Movie News & Reviews

Just what D-Day needed — zombies, Nazis and all the war movie cliches

Jovan Adepo, left, and Dominic Applewhite in “Overlord,” whose weak tether to anything approaching recognizable reality is the least of its problems.
Jovan Adepo, left, and Dominic Applewhite in “Overlord,” whose weak tether to anything approaching recognizable reality is the least of its problems. TNS

No African-American paratroopers dropped into Normandy on D-Day with the 101st Airborne Division. The unit was segregated.

The hero of “Overlord,” Pvt. Boyce (Jovan Adepo), is an African-American 101st Airborne parachutist who drops into Normandy on D-Day. His is the first face seen, in close-up, at the movie’s opening.

Thus does the movie’s uberproducer J.J. Abrams (“Star Trek,” “Star Wars,” etc., etc.) give a vigorous nod to diversity. Thus also does “Overlord” (named for the D-Day operation in World War II) let the audience know right away that it is barely tethered to anything approaching recognizable reality.

But, reality? What’s that? This is movie about GIs battling zombies and Nazis on D-Day.

Nazis. Zombies. What a concept! Why hasn’t anyone thought of this before? Well, actually, the Finns did back in 2009 with the wild horror thriller “Dead Snow.”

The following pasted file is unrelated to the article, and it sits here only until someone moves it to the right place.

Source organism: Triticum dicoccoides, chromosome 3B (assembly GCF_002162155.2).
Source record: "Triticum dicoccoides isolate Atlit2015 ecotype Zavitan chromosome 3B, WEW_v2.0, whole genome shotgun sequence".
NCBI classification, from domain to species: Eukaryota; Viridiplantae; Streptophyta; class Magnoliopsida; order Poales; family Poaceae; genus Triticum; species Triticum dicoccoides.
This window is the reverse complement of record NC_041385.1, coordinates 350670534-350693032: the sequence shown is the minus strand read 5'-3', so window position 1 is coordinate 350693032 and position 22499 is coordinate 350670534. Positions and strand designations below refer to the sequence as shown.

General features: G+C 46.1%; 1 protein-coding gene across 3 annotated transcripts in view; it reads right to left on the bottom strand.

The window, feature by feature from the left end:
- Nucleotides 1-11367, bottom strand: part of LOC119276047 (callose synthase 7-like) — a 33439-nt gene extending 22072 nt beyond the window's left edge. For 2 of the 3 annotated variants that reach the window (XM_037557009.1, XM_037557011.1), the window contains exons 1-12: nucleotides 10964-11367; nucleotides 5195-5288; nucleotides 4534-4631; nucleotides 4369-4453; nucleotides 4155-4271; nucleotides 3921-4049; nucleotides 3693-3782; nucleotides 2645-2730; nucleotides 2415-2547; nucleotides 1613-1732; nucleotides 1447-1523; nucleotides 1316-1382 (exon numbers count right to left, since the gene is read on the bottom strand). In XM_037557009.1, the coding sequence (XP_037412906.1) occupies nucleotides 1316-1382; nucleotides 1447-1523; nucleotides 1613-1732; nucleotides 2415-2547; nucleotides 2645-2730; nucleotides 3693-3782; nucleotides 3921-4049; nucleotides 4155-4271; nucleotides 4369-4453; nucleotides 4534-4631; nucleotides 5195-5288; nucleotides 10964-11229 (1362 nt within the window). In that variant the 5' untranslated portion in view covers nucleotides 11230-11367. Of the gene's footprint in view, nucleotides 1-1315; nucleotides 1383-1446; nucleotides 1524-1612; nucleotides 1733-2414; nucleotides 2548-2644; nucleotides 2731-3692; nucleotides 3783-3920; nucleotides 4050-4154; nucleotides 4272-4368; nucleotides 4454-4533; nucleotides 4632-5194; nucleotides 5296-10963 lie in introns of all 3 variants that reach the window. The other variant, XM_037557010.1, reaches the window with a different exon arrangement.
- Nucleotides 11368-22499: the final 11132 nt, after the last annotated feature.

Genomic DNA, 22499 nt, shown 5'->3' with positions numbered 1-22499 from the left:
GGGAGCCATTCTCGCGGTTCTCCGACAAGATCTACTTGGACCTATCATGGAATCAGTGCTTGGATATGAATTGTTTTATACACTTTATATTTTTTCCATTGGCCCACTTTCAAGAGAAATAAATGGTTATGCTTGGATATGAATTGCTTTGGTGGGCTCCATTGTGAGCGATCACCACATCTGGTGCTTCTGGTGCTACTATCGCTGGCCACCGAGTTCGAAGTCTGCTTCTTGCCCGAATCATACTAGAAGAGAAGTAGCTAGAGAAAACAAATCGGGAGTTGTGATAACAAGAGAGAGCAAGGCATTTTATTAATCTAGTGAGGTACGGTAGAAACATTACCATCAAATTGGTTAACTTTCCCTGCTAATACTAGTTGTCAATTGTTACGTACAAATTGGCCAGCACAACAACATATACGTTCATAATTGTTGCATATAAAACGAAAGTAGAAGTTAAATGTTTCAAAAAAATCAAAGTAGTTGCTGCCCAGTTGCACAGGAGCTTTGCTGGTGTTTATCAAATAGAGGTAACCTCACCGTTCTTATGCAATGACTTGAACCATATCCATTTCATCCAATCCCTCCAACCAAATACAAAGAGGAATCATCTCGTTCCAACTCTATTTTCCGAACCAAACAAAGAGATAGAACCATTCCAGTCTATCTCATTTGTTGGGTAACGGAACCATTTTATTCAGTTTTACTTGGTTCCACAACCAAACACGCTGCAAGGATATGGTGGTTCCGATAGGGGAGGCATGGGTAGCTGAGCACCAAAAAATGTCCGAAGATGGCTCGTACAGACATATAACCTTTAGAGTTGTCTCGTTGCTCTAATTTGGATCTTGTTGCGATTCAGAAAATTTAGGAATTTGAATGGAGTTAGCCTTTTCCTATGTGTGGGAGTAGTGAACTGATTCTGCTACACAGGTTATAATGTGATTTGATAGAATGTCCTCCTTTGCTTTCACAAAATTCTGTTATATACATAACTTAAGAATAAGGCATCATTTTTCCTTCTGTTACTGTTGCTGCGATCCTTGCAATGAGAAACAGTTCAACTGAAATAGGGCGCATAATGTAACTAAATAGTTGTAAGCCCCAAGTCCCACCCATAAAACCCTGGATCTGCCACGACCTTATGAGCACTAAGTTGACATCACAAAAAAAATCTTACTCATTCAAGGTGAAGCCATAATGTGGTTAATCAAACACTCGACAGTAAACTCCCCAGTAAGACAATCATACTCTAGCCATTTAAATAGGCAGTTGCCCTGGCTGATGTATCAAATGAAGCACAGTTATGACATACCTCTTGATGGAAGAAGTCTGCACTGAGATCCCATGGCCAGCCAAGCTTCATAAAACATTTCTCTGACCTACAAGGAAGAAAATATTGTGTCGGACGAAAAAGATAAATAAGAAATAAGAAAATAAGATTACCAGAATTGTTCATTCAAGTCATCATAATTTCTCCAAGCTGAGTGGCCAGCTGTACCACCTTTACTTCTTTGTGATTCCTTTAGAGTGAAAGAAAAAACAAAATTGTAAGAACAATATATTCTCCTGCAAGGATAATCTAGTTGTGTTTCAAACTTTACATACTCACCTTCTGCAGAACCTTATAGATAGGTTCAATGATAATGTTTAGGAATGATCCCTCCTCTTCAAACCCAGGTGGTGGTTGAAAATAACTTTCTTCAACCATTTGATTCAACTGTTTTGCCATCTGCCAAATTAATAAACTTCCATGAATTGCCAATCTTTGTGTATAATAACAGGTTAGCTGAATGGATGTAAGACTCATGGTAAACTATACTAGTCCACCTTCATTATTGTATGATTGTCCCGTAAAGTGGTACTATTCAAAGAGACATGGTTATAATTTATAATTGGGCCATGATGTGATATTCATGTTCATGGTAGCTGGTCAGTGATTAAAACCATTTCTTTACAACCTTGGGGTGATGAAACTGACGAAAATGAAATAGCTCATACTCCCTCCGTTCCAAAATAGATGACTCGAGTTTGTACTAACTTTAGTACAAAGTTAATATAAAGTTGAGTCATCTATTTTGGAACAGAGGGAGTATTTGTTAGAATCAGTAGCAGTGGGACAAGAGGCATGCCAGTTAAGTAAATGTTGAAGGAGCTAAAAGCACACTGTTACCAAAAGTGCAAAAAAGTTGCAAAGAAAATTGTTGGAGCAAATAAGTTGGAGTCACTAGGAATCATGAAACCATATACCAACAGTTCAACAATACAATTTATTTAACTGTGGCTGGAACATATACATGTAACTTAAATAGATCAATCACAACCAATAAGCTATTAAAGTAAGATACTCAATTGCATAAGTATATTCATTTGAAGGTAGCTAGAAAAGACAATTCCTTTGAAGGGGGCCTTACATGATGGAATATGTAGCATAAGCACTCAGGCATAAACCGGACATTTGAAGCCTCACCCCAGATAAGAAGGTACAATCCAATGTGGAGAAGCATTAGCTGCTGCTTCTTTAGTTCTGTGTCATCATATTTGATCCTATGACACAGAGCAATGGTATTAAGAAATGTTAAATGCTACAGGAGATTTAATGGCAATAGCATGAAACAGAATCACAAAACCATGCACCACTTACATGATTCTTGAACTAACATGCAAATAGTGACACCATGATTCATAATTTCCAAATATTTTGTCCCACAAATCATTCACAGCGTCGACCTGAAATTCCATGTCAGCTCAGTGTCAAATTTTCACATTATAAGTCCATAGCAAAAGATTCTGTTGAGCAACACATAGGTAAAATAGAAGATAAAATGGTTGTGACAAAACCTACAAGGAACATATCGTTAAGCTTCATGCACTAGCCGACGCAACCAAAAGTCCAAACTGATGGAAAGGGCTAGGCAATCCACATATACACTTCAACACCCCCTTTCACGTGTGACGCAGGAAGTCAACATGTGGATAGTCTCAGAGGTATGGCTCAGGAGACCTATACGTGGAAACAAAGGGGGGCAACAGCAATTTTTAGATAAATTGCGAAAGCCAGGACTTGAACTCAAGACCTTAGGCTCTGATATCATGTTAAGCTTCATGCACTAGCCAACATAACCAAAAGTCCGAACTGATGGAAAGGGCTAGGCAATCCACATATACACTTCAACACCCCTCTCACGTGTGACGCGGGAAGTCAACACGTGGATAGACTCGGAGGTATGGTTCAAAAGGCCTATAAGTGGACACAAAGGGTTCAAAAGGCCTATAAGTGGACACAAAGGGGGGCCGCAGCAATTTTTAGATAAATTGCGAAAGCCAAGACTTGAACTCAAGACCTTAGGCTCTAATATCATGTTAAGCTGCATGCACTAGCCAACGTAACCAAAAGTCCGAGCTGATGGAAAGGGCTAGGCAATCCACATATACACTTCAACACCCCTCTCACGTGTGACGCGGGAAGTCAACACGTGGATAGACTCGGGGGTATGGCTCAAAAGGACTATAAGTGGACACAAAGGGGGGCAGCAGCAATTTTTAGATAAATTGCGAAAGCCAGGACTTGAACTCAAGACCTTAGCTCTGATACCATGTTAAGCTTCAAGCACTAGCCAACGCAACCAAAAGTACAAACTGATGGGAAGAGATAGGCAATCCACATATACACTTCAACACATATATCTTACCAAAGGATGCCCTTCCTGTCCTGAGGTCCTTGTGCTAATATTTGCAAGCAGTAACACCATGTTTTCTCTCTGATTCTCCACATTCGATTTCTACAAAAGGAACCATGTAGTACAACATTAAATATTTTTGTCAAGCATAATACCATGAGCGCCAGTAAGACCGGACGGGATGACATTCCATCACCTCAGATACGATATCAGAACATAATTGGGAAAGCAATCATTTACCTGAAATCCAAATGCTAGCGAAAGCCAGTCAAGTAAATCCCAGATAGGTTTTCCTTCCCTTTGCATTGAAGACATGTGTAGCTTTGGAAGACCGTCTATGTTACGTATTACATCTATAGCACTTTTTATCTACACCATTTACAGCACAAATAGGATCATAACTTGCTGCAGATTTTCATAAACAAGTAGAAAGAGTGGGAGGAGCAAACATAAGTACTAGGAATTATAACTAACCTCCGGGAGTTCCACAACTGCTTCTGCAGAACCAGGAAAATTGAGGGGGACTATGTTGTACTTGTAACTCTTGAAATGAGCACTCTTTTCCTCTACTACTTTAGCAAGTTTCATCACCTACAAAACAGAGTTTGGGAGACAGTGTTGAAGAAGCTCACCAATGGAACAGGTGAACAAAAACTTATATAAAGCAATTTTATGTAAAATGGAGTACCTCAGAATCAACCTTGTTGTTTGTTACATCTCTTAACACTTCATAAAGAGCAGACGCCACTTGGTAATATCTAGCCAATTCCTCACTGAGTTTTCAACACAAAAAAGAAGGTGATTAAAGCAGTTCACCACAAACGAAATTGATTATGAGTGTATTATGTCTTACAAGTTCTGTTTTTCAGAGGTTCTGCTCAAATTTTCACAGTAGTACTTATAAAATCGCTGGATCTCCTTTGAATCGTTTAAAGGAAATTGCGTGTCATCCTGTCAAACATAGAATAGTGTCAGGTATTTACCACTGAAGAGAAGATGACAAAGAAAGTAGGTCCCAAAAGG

So nothing new under the sun here. But wild “Overlord” most certainly is, stuffed with scenes of grisly torture, grotesque disfigurements, leering SS rapists and the undead running around after being instantly reanimated with a super serum developed by a ghoulish doc in a secret underground lab.

Adepo’s Boyce is the moral conscience of the story, admonishing his squad’s leader, Cpl. Ford (Wyatt Russell), as the man beats the living stuffings out of the vile Nazi villain (Pilou Asbæk; his leer remains in place ever after half his face is blown off) that “we’re not like him.”

A useful reminder, that.

Boyce is rather a softie who, early in his military career couldn’t even kill a mouse. That changes.

Adepo is very good at registering shock, fear and worry in a performance as overwrought as the rest of the movie.

Other characters are all familiar war-movie types, from the mouthy cynical New York rifleman, the fresh-faced innocent trooper and the humble but feisty French peasant girl whose makeup, one can’t help but notice, is oh so tastefully applied and who shows remarkable proficiency with a flamethrower and an automatic weapon.

Zombies. Nazis. Cliches. Insane violence. “Overlord” delivers a whole lot of much too much.

Overlord

1 1/2 stars out of 4

Cast: Jovan Adepo, Wyatt Russell, Pilou Asbæk, Mathilde Ollivier, John Magaro

Director: Julius Avery

Running time: 1:50

Rated: R for strong bloody violence, disturbing images, language, and brief sexual content.

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